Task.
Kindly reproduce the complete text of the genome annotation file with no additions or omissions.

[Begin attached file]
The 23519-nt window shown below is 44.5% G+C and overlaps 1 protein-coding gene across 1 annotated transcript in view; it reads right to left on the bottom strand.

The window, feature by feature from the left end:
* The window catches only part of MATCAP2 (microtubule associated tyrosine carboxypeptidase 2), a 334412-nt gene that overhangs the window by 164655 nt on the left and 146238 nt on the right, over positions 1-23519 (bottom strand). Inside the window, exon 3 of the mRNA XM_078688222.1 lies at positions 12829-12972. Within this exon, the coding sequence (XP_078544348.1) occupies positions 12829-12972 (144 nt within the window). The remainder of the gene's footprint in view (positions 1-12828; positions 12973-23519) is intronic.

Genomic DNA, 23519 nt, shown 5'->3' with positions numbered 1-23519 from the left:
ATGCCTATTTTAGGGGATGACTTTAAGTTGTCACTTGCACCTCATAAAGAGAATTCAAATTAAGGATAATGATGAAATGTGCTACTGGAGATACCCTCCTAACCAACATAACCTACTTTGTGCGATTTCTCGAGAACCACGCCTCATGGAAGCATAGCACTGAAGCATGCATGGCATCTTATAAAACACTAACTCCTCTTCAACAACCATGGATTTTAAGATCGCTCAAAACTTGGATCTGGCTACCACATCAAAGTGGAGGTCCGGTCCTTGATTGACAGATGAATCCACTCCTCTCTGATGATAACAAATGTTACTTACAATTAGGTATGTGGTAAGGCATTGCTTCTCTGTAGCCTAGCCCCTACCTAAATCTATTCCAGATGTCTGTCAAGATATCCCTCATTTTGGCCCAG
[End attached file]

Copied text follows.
The 23519-nt window shown below is 44.5% G+C and overlaps 1 protein-coding gene across 1 annotated transcript in view; it reads right to left on the bottom strand.

The window, feature by feature from the left end:
* The window catches only part of MATCAP2 (microtubule associated tyrosine carboxypeptidase 2), a 334412-nt gene that overhangs the window by 164655 nt on the left and 146238 nt on the right, over positions 1-23519 (bottom strand). Inside the window, exon 3 of the mRNA XM_078688222.1 lies at positions 12829-12972. Within this exon, the coding sequence (XP_078544348.1) occupies positions 12829-12972 (144 nt within the window). The remainder of the gene's footprint in view (positions 1-12828; positions 12973-23519) is intronic.

Genomic DNA, 23519 nt, shown 5'->3' with positions numbered 1-23519 from the left:
ATGCCTATTTTAGGGGATGACTTTAAGTTGTCACTTGCACCTCATAAAGAGAATTCAAATTAAGGATAATGATGAAATGTGCTACTGGAGATACCCTCCTAACCAACATAACCTACTTTGTGCGATTTCTCGAGAACCACGCCTCATGGAAGCATAGCACTGAAGCATGCATGGCATCTTATAAAACACTAACTCCTCTTCAACAACCATGGATTTTAAGATCGCTCAAAACTTGGATCTGGCTACCACATCAAAGTGGAGGTCCGGTCCTTGATTGACAGATGAATCCACTCCTCTCTGATGATAACAAATGTTACTTACAATTAGGTATGTGGTAAGGCATTGCTTCTCTGTAGCCTAGCCCCTACCTAAATCTATTCCAGATGTCTGTCAAGATATCCCTCATTTTGGCCCAG